The bright future of Foresight Linux

Refining Foresight

Why

Foresight is what I use for almost a decade now (and that means almost the whole time since it was created by Ken Vandine).
It was originally based on rPath Linux and Foresight 2.0 still is.
So rpath doesn't exist anymore (it was aquired by SAS a while ago) and our existing base is getting outdated to a point where maintenance is getting a burden.

How

There were several options to solve this issue.
1) build foresight 3 from scratch
2) rebuild an existing distribution from source and use it as a base
3) base on an existing (vital) distribution

Which one

Actually we discussed all these, but given our manpower we chose to base our new shiny Foresight on Fedora as is, so that we can focus again on providing a stable modern rolling binary distribution.

The Plan and Progress

So what we're doing is importing all! of Fedora20 into our own repositories using a tool called mirrorball
It will create Sourcepackages for conary containing the matching rpms and srpms and build conary packages from them.
I'm not going into the details here. You can look some up on our foresight-devel mailinglist
The initial import and built is already done and we're now in the process of creating conary groups from the information of the comps.xml
when that is done it should be possible already to adopt a fresh install of fedora20 for use with conary packagemanager.
Next step will be doing regular updates and imports of the fedora20 repository.
Then we will build foresight on top of this.
Creating groups like we want them, adding artwork and extras. Import rpmfusion repositories until we have a foresight that matches our needs.
And of course finding a way to easily install foresight and convert existing fedora installations.

Why not...

...just use fedora?
Well first we all got to love foresight as a distribution and a community.
And we love conary. Conary is pretty strict when it comes to dependency resolution. We already found packaging issues of fedora20 just by importing and rebuilding it with conary. foresight is a rolling distribution and we hope that with the adopting of fedora we can make it possible to just roll from fedora20 to fedora21 painlessly. Conary has rollbacks since it's beginning and it's a great packagemanager that helped us maintaining a rolling binary distribution for almost 10 years now.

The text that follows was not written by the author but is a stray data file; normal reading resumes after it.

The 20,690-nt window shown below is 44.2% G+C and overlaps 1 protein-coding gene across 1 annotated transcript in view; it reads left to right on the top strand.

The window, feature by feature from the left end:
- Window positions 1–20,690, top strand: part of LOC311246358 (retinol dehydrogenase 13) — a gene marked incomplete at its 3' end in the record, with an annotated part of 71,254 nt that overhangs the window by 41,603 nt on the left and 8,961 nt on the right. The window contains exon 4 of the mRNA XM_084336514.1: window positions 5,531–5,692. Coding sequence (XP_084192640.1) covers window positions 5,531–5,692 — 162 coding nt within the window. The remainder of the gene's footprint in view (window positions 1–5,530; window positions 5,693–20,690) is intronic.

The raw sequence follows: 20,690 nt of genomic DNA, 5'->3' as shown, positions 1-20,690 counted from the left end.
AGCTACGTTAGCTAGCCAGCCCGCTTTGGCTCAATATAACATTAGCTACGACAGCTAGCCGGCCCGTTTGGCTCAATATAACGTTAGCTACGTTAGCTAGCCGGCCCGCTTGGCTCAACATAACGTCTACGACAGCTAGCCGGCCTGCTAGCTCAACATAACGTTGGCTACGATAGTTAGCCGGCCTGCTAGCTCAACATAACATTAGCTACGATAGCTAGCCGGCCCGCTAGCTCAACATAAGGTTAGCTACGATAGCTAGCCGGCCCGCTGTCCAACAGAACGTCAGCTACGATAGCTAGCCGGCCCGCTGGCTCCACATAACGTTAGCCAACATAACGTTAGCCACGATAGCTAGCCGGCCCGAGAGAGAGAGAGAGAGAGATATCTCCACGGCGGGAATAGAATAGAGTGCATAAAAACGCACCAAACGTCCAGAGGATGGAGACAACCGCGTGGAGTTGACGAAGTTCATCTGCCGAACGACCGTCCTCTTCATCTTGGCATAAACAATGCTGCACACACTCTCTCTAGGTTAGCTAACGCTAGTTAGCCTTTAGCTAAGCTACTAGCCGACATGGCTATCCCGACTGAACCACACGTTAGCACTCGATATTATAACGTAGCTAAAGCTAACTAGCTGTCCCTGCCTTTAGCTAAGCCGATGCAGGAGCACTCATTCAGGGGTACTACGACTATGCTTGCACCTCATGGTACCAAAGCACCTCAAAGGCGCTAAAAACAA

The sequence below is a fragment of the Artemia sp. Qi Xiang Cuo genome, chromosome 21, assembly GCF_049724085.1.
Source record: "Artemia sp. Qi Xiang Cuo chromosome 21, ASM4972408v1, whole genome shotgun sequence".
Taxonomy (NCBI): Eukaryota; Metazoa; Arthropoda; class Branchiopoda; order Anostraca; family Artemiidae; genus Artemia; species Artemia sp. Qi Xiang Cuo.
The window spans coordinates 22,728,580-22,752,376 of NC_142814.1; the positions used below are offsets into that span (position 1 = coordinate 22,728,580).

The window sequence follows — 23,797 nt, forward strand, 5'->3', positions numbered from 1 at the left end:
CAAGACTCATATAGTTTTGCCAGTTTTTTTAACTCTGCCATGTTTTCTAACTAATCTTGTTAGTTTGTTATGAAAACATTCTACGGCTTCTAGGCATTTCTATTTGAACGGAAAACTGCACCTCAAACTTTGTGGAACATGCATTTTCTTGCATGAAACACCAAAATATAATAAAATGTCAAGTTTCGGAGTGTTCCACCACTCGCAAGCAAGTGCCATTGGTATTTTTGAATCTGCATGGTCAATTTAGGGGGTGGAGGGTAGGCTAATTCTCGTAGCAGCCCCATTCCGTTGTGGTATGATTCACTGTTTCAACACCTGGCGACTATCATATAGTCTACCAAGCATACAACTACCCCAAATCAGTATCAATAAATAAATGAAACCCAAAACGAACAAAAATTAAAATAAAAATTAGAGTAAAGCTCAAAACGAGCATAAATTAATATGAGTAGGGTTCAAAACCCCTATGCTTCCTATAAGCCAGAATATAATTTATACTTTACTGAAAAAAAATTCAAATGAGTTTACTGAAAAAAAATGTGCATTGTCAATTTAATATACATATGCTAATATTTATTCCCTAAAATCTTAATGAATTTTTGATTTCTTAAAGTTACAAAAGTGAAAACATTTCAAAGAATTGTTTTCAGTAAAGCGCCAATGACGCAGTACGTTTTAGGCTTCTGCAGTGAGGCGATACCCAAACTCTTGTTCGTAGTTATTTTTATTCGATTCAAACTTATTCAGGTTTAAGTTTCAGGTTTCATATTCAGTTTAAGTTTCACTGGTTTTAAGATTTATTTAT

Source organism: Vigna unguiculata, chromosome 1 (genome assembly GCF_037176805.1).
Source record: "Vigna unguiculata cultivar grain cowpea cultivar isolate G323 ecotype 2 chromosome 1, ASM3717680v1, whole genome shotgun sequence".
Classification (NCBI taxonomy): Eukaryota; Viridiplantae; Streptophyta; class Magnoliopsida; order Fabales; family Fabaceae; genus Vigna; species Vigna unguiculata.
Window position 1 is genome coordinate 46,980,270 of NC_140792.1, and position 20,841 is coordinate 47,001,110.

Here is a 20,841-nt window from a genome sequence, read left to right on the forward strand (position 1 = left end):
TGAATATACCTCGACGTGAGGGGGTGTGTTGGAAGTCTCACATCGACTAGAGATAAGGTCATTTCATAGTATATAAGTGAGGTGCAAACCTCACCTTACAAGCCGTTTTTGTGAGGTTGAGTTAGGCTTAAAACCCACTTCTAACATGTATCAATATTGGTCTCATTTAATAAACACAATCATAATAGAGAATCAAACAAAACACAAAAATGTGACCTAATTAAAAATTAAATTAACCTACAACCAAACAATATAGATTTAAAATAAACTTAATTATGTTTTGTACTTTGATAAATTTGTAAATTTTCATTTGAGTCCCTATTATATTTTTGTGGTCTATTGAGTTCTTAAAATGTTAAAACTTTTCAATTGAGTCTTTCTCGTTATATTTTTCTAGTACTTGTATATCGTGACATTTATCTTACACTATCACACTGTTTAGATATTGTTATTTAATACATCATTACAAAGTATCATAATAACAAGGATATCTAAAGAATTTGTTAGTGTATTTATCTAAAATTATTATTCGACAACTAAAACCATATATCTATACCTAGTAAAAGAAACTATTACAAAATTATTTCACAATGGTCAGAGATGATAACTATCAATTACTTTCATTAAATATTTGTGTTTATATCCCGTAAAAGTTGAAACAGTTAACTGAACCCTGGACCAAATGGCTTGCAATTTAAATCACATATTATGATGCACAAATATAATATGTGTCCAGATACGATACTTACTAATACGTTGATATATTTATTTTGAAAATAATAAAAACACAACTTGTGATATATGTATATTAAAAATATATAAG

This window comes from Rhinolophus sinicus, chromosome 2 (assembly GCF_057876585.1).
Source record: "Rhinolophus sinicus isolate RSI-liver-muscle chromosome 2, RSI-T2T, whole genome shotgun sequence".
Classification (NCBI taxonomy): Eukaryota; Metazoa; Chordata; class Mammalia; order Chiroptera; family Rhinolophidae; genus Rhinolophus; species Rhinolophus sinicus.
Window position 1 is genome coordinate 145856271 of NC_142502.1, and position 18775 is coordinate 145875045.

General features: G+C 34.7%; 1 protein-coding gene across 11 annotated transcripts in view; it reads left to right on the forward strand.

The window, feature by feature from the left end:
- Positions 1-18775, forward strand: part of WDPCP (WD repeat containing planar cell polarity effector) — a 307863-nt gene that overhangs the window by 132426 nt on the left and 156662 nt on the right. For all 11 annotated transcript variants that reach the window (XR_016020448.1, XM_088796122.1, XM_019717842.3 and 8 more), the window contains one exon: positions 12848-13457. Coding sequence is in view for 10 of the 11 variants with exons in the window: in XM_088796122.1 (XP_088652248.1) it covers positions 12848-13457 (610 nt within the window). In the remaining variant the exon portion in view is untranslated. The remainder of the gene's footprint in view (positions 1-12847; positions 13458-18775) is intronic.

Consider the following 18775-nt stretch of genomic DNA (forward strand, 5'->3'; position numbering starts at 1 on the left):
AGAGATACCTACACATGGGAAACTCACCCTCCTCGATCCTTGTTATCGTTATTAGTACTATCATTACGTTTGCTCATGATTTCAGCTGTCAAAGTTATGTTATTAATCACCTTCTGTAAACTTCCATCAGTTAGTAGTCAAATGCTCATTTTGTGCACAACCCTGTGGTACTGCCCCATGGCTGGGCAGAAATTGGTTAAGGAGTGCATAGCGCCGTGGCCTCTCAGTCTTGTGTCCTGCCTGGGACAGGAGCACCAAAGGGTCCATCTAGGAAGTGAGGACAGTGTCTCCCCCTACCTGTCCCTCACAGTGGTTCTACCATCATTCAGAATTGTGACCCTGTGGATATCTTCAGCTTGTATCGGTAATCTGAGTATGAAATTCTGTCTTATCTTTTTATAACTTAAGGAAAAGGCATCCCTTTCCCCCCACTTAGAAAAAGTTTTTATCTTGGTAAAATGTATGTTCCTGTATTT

Remote notifications

This post explains how to get notifications (libnotify) from a remote system. Typically this is useful with an IRC client accessible through SSH.

Prerequisites:
  • A notification daemon! (dunst, xfce4-notifyd, etc.)
  • socat
  • notify-send
apt-get install socat libnotify-bin

On the client, modify the SSH configuration to introduce two elements:
  • forward a TCP port,
  • execute a local command.

Example entry for ~/.ssh/config:
Host remote-host
Hostname remote-host.gandi.net
RemoteForward 12000 localhost:12000
PermitLocalCommand yes
LocalCommand socat -u tcp4-listen:12000,reuseaddr,fork,bind=127.0.0.1 exec:$HOME/.local/bin/notify-remote.sh 2>/dev/null &
The fowarded TCP port will be used to netcat notification messages to the local system.

socat is used to bind a port on the local system, it will take the notifcation messages, and write them to the executed shell script notify-remote.sh.

The shell script will then simply call notify-send to display a notification with the default notification daemon.

notify-remote.sh:
#!/bin/sh
delay="5000"

read line
summary="$line"
read line
msg="$line"
read line

if [ "$line" = "" ] && [ "$summary" != "" ]; then
[ -x "$(which notify-send)" ] && notify-send -u critical -t "$delay" -- "$summary" "$msg"
fi

Now it is possible to connect to the remote host and "write" notifications:
local$ ssh remote-host
remote-host$ echo -e 'Summary\nBody\n\n' | nc 127.0.0.1 12000

Integrate into irssi


Copy the irssi script available bellow to get notifications from hilights, and private messages.

Once the script is copied, execute /script load rnotify.pl inside irssi.

~/.irssi/scripts/autorun/rnotify.pl:

# shamelessly copied from http://git.esaurito.net/?p=godog/bin.git;a=blob;f=rnotify.pl
use strict;
use Irssi;
use HTML::Entities;
use vars qw($VERSION %IRSSI);

$VERSION = "0.01";

%IRSSI = (
authors => 'Luke Macken, Paul W. Frields',
contact => 'lewk@csh.rit.edu, stickster@gmail.com',
name => 'rnotify',
description => 'Use libnotify to alert user to hilighted messages',
license => 'GNU General Public License',
url => 'http://lewk.org/log/code/irssi-notify',
);

Irssi::settings_add_str('misc', $IRSSI{'name'} . '_port', '12000');
Irssi::settings_add_bool('misc', $IRSSI{'name'} . '_if_away', 0);

sub is_port_owner {
my ($port, $uid) = @_;
my $wanted = sprintf("0100007F:%04X", $port);

# XXX linux-specific
open HANDLE, "< /proc/net/tcp" || return 0;
while(<HANDLE>){
# sl local_address rem_address st tx_queue rx_queue tr tm->when retrnsmt uid timeout inode
my @splitted = split /\s+/;
my $local = $splitted[2];
my $remote = $splitted[3];
my $uid = $splitted[8];

return 1 if $local eq $wanted and $uid == $<;
}
close HANDLE;
return 0;
}

sub notify {